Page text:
And likewise that accordinge to the proviso in the Acte of Parliament for the sale of the chases of the late Kinge, he may receive satisfaction for his Lordships lawfull interest in the said Chase of Enfeild by letters pattent under the seale of the Dutchy of Lancaster dated the 29th day of July anno xx Jacobi duringe the lives of the said Earl and Charles, Viscount Cramborne, the particulers of which interest are exprest in the paper hereunto annexed, that is to say:
1. The offices of Master of the game of deere in the said Chase; of cheife fforrester and keeper of the said Chase, East bailye, West bailye and South baily; of Ranger of the said Chase, and of Keeper of all and singuler messuages, howses and lodges within the same Chase.
2. And the herbage and pannage of the said Chase, and the issues, revenues and profitts of the same herbage and pannage.
3. And all the antient and accustomable ffees, wagies, profitts and vailes which of right did apperteine to the said offices, viz:
(1) the Master of the game his ffeewood alowed yearly, 30 loades;
(2) the Ranngers ffee allowed yearely (with thirty loades of wood) in mony—ixl iis vid, and 30 loades of wood.
(3) and the keepers of the said three lodges and walkes, each of them in mony vil xxd, in all p. ann xviiil vs. Besides the ffees for venison, and the yearely benefitt of theire dwellings and fewell, and the pasture and profitts of the grounds within theire rayles adjoyning to theire severall lodges respectively."
Endorsed: "A Copie of ye clayme for Enfeild Chase and Southmyms. D[elivere]d to the Surveyors, 11 October 1650." 1 p. (Legal 90/4.)
The Earl of Northumberland to the Earl of Salisbury.
1650, October 21."The overture that hath beene lately made for the renewing the treatie of marriage with my Lord Grayes sonne came now from the young man, but I presume not without the knowledge of his parents. I deferred the giveing any answer att all till I heard from your Lordship, and now have only sent him word that untill I do fully understand the sence of his freinds, and see what invitation will be offered to perswade me to entertaine any further thoughts of that businesse, I can give little satisfaction to his desires. If the tymes were as they have beene, I should not doubt of a better fortune for my daughter, but all things considered, I can finde little cause (in my owne opinion) to make any greate difference betweene my Lord Grayes sonne and those young men that are here amongst us unmarried, their births and qualities being much alike, though some of their revenews I know will be better then his, yet other advantages may countervaile that. If any further addresse be made to my satisfaction, I shall not faile to give your Lordship an account of it; and till then I humblie pray that no notice may be taken of what I have writt unto you in this particular." Would like to see him, but fears that a journey in such weather would prove troublesome to Salisbury.—21 October, 1650.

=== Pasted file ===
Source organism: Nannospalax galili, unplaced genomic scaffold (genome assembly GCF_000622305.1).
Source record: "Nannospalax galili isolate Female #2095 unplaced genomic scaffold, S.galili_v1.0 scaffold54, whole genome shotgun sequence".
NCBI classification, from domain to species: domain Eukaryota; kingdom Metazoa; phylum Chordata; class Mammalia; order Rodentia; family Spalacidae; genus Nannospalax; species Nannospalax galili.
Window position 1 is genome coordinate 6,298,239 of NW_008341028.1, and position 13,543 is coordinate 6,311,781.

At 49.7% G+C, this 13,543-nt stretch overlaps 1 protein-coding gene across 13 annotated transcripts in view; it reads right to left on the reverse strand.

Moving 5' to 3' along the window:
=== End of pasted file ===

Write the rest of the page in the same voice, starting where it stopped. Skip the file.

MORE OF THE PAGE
Holograph. 2 pp. (200. 18.)
Earl of Northumberland to the Earl of Salisbury.
1650, November 11."Since I had the honor to see your Lordship I have receaved my Lord Greys concessions to all my demands, and some further satisfaction concerning the person of the young man, who I have some cause to beleeve hath beene scandaled by those that will not justifie it. As soone as the fathers health permitts him to follow businesse, an agreement betweene us two may speedily be drawne to a conclusion, if all other things answer our expectations." Requests him to acquaint Lady Salisbury with the contents of this letter.—11 November, 1650.
Holograph. 1¾ pp. (200. 19.)

Footnotes

1 He died on 23 January, 1649–50.